When a plant dies, the landscape looks bad. And so do you.
Maybe Mother Nature is to blame, or any one of a host of factors beyond your control. But dead plants are evidence of wasted time and money and affect your reputation. “Your clients are counting on you,” says Stacey Hirvela, horticulturist with . “When a plant dies, no matter what the reason, you appear less professional.”
The school of hard knocks teaches that you’re going to lose a plant occasionally, no matter how much TLC you give it. But learn from experience and avoid these common missteps to give every plant a fighting chance:
Plants have needs. Ignore what they want and they’re doomed. “Look at a site’s exposure, soil texture and moisture levels,” says Fred Kapp, education director for the , a green industry educational site, and program manager for the . “Then select a plant that fits those criteria. Plants have been adapting to certain conditions for millions of years. You can’t ignore genetics.”
Ditto for plant hardiness. “If a client says they want a plant but you know it’s not going to thrive in that zone, suggest an alternative,” says Kapp. Stick with natives or look for hybrids that are cold and heat tolerant and more resistant to disease and pests. And consider a plant’s mature size. Plants that are sized incorrectly require more maintenance, such as pruning, or eventual removal.
For shrubs, it’s generally fine to plant at the level of the container soil. But many container and balled and burlapped (B&B) trees have excess soil piled on top of the root ball. Remove the soil to expose the flare, the area where the trunk widens at the tree’s base. “The flare should be visible after you plant the tree, (either) at or slightly above grade,” says Kapp. “If the tree looks like a telephone pole, straight up and down, you’ve planted too deep.”
Make the hole the right size; dig two to three times wider than the root ball and only as deep as the root ball (you want the plant to sit on solid ground, not on loose soil that may settle). Look for circling (girdling) roots, which are common in container plants, and loosen and spread out as many as possible. Learn more techniques for handling roots .
It’s a misconception that burlap can stay in place because it decomposes. “That doesn’t happen quickly,” says Hirvela. “In the meantime, extra water is needed to saturate the material and get to the root ball.” Don’t just push the burlap down; cut away as much as possible once the plant is in the hole. Remove natural or synthetic twine so it doesn’t strangle the tree.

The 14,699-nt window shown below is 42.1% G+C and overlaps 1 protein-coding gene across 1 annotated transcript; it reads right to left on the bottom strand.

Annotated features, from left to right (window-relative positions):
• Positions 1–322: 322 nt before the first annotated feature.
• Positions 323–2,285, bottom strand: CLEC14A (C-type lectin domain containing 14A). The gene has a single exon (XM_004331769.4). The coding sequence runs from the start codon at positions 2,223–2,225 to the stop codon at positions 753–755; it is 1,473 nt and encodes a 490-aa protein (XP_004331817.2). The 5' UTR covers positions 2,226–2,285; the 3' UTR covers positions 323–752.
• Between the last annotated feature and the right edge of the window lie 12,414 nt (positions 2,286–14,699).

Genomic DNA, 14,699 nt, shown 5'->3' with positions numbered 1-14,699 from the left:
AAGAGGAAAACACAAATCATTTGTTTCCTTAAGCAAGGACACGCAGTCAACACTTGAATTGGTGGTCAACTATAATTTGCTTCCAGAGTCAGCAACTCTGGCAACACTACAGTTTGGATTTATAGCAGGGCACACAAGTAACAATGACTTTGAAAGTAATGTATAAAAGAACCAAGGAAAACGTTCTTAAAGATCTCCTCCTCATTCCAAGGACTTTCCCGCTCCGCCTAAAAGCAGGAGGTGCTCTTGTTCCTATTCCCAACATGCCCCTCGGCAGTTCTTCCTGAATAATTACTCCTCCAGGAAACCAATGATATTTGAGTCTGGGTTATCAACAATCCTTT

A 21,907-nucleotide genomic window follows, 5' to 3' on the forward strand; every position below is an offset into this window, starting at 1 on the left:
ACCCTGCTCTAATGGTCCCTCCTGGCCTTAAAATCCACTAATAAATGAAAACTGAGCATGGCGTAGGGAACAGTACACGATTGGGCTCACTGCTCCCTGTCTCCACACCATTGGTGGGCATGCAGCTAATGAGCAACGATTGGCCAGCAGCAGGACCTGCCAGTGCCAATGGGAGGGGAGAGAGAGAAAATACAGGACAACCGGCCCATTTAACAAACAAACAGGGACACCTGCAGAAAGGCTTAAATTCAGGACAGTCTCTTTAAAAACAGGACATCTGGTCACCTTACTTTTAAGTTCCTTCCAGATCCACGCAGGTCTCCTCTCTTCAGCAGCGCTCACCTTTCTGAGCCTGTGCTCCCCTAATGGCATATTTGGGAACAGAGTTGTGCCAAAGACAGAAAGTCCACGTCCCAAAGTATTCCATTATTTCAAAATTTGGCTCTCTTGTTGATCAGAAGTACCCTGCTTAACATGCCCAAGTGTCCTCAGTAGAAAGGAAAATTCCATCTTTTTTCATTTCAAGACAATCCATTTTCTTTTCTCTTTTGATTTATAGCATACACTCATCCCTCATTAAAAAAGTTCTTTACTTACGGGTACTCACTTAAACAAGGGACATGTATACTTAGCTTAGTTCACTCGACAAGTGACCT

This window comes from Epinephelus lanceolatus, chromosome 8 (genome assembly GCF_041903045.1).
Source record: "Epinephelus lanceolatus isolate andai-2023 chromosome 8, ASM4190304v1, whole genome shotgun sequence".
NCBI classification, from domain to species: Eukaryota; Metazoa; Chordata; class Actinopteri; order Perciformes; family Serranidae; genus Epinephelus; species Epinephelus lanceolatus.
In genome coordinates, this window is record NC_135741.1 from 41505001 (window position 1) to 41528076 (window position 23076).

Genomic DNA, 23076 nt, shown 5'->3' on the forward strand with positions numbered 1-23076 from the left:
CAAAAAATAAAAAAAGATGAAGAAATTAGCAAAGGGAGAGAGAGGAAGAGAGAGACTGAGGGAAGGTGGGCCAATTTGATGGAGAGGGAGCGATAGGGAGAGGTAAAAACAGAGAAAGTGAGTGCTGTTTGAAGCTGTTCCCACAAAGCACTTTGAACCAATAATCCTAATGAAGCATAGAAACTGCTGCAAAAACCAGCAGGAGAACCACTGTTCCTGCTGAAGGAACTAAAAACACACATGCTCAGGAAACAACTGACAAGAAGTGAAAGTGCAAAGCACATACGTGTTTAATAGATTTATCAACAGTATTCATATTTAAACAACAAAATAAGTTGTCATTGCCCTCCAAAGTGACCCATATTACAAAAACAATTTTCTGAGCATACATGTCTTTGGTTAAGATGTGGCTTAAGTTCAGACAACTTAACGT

Cages should be cut off as much as is practical. Set the plant in the hole, snip around the cage on opposite sides at 12 and 6 o’clock and at 3 and 9 o’clock, then gently wriggle the pieces out. Even peat pots should be removed. “Your goal is to encourage fast and healthy root growth. Remove anything that gives the plant an obstacle to growing roots,” says Hirvela.
Everybody’s seen it: mulch piled up around the base of a plant to resemble a volcano. “A tree’s roots develop up high under the mulch and these roots eventually girdle and choke the tree,” says Nancy Buley, communications director with . “Piling mulch against the tree also keeps the stem moist and provides entry for disease and pests.” Mulch correctly: Add a maximum of 2-4 inches and keep it away from the plant’s stems.
Many B&B plants leave 75 percent or more of their roots in the nursery, so don’t let them dry out as they establish themselves. According to the , new trees and shrubs need about an inch of water through summer and fall or 2 inches in sandy soils. Small amounts of water two to three times per week are recommended over infrequent flooding, says Kapp. Your nursery, grower or extension service can provide advice on a watering plan.
Say it aloud: Topping trees is never OK. According to the , cutting off the top branches removes the leafy crown. Leaves make the food, so removing them forces multiple shoots to form below each cut. The new growth is weak and prone to breakage. A stressed tree also is more vulnerable to disease, insects and decay. If a tree needs to be reduced in size, consult an .
You may think you’re giving plants a head start by adding peat moss or bagged soil to the hole, but it’s not recommended. “A plant is better off acclimating to the soil it will grow in for the rest of its life,” says Hirvela. Furthermore, if you don’t mix in the amendment, you create a “bathtub effect” in which water enters the new material quickly but backs up and rots roots due to the different infiltration rate of the surrounding soil.
If amending, prepare a planting bed, not individual holes. Add compost, and till it into the entire area, mixing the backfill in thoroughly. Avoid using peat moss alone; if exposed, it can dry out and form a crust, causing water to roll off instead of reaching the root ball, says Hirvela.
Some plants like alkaline soils; some like acidic. Choose the wrong plant for the site and it struggles. “Get a lab soil test for an accurate analysis,” says Vanessa Gardner Nagel, owner of in Portland, Oregon and Vancouver. “Know what micronutrients are missing before you add anything.”
Haven’t heard about the boxwood blight but you just installed 50? Don’t know about rose rosette virus and yours are fading? Haven’t paid attention to impatiens downy mildew? Not educating yourself about new issues costs time, money, your reputation and the plants. Stay informed by reading TLC’s plant articles, attending extension classes and talking to nurseries.